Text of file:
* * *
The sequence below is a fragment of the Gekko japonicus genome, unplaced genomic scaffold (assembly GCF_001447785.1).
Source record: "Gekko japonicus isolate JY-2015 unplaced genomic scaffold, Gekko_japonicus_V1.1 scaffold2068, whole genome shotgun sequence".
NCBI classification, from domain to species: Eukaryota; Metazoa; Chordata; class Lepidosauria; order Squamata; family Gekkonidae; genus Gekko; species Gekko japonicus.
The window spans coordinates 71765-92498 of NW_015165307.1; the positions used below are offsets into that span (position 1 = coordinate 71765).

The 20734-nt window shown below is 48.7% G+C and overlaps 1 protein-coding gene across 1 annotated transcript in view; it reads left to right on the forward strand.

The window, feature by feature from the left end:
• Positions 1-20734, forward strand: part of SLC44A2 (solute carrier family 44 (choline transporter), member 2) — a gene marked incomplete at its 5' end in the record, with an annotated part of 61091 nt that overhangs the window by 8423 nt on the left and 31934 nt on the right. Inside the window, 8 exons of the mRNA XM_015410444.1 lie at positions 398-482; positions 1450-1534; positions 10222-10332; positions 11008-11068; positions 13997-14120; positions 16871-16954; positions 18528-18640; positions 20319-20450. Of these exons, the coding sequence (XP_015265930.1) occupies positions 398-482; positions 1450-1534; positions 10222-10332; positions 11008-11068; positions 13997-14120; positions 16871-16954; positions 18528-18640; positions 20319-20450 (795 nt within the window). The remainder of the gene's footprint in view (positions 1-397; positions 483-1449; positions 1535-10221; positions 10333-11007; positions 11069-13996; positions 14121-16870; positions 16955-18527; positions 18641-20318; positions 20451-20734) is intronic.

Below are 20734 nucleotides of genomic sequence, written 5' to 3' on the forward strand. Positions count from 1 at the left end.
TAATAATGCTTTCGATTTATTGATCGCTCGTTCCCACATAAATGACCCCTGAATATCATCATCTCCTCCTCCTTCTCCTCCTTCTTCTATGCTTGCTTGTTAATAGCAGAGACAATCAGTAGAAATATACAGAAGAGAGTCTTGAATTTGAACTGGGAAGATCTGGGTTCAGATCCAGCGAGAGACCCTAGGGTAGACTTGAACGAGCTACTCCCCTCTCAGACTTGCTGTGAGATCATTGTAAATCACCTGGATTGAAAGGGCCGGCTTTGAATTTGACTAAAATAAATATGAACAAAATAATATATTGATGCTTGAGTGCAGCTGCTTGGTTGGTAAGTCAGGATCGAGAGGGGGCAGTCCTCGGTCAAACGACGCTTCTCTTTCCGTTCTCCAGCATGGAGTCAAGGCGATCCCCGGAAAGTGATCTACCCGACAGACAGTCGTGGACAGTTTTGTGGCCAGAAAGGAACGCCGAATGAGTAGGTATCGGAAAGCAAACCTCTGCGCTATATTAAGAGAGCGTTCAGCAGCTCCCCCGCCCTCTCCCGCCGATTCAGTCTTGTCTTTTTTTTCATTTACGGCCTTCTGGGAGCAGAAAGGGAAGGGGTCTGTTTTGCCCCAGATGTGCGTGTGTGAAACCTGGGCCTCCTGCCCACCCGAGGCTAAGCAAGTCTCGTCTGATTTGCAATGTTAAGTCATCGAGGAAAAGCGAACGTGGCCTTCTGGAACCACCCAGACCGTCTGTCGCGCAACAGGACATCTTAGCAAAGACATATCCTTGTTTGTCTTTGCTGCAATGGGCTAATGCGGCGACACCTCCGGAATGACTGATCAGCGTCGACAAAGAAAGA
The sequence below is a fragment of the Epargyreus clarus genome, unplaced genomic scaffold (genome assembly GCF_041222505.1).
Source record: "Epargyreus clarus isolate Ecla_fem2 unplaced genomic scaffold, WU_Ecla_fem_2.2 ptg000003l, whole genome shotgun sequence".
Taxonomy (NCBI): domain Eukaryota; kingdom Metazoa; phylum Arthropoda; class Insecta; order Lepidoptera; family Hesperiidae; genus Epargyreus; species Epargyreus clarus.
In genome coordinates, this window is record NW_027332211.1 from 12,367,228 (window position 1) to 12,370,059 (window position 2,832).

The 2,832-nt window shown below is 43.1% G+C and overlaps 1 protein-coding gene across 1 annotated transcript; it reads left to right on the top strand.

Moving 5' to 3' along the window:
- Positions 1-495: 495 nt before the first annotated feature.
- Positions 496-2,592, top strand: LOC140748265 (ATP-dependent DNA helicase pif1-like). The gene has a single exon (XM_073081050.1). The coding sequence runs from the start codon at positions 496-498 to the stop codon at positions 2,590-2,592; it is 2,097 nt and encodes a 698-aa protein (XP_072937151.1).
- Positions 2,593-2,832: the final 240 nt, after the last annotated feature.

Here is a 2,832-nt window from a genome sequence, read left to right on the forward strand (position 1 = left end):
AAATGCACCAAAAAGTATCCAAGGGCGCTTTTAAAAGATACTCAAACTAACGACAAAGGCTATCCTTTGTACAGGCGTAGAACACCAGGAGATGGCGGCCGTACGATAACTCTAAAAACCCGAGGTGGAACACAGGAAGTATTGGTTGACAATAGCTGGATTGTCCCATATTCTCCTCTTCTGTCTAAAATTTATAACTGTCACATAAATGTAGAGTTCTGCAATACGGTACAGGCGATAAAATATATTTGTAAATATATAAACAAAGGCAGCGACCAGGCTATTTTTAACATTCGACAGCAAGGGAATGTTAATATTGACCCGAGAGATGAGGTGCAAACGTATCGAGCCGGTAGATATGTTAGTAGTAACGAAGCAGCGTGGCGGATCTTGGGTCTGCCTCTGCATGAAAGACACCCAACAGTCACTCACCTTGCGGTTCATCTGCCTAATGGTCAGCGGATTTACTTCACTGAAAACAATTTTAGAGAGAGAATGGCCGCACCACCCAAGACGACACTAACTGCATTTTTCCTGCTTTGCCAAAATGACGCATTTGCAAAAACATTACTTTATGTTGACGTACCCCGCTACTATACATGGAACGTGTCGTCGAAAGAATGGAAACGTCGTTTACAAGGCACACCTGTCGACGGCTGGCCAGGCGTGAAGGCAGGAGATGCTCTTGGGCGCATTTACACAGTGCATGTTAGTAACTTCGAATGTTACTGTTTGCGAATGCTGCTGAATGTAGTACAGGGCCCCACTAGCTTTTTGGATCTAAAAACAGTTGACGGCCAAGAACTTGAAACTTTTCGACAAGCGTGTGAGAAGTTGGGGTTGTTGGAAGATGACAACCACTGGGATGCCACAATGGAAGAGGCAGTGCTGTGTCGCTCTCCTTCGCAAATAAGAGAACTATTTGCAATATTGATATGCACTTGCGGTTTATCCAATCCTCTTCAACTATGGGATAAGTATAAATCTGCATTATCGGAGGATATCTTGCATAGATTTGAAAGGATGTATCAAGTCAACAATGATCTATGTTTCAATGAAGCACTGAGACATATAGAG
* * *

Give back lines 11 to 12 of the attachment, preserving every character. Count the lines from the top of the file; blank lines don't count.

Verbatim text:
Source record: "Epargyreus clarus isolate Ecla_fem2 unplaced genomic scaffold, WU_Ecla_fem_2.2 ptg000003l, whole genome shotgun sequence".
Taxonomy (NCBI): domain Eukaryota; kingdom Metazoa; phylum Arthropoda; class Insecta; order Lepidoptera; family Hesperiidae; genus Epargyreus; species Epargyreus clarus.